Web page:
‘Foreigners must have a cabinet minister’
Forget about whether the next cabinet minister should be a woman or speak Italian – parliament should pick someone who represents the two million people in Switzerland who don’t have Swiss citizenship, argues author Lukas Bärfuss.
Of the three official candidates in Wednesday’s cabinet election, the favourite is Ignazio Cassis, who could become the first cabinet minister from Ticino, the Italian-speaking part of Switzerland, since 1999. Others are calling for Isabelle Moret to be chosen, as currently only two of the seven ministers are female.
“It’s important that the entire population is reflected in the federal government,” said Bärfuss, one of Switzerland’s most successful authors and playwrights, in an interview with the Aargauer ZeitungExternal link on Monday.
“However, the largest minority will never have the chance to get anywhere near a cabinet seat: that third of the resident population [two million people] that doesn’t have a Swiss passport,” he says.
“Of course it’s legitimate that the Ticinese want a cabinet minister. But before that happens, the foreigners should get a minister. Why should someone who lives, works, sends his kids to school and pays taxes here not be able to have a say politically?”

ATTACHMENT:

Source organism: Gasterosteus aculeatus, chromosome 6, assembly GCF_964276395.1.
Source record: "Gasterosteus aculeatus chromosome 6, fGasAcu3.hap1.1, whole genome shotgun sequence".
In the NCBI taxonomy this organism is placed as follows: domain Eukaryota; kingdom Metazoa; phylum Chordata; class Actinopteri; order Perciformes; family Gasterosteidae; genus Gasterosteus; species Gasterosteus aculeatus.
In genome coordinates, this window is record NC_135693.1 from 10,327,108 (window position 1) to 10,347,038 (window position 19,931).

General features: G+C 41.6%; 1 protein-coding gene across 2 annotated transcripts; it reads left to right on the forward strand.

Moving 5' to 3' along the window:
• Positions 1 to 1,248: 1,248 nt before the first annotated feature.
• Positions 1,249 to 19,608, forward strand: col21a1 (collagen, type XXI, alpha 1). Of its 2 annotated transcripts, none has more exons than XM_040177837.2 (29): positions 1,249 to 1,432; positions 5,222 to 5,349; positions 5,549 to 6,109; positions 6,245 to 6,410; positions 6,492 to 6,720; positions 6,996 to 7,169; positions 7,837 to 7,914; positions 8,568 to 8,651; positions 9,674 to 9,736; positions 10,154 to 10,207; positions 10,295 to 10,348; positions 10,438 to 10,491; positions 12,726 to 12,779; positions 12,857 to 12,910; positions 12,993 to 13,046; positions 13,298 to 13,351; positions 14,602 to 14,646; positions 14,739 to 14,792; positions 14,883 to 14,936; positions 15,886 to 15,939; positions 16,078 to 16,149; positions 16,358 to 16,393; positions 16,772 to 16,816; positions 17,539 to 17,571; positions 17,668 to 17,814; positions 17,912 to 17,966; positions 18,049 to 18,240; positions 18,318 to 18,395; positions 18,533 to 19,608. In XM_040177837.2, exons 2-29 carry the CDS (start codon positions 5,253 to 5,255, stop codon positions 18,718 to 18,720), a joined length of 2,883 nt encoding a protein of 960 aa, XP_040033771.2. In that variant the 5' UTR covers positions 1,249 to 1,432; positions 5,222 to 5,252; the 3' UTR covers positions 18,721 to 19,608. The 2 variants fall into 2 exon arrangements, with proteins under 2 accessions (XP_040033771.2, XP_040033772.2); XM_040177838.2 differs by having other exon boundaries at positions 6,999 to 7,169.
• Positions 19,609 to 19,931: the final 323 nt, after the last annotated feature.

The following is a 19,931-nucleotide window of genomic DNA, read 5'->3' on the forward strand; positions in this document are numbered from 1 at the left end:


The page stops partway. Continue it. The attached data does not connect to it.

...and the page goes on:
When it was put to him that citizenship was a sort of profession of loyalty, Zurich-based Bärfuss agreed, but pointed out that he had never been asked for this loyalty.
“I was Swiss before I even had a name. An attachment to society is crucial, but I don’t see why I should have this attachment and a person without a Swiss passport shouldn’t. It’s an arbitrary classification.”
Language and chromosomes
On Sunday, a survey of almost 12,000 people published in the SonntagsZeitung and Le Matin Dimanche newspapers found that 51% of respondents said a person’s origin and gender were not important when filling a cabinet seat.
That said, 32% believed the new person should come from Italian-speaking Switzerland and 15% said the new minister should be a woman.
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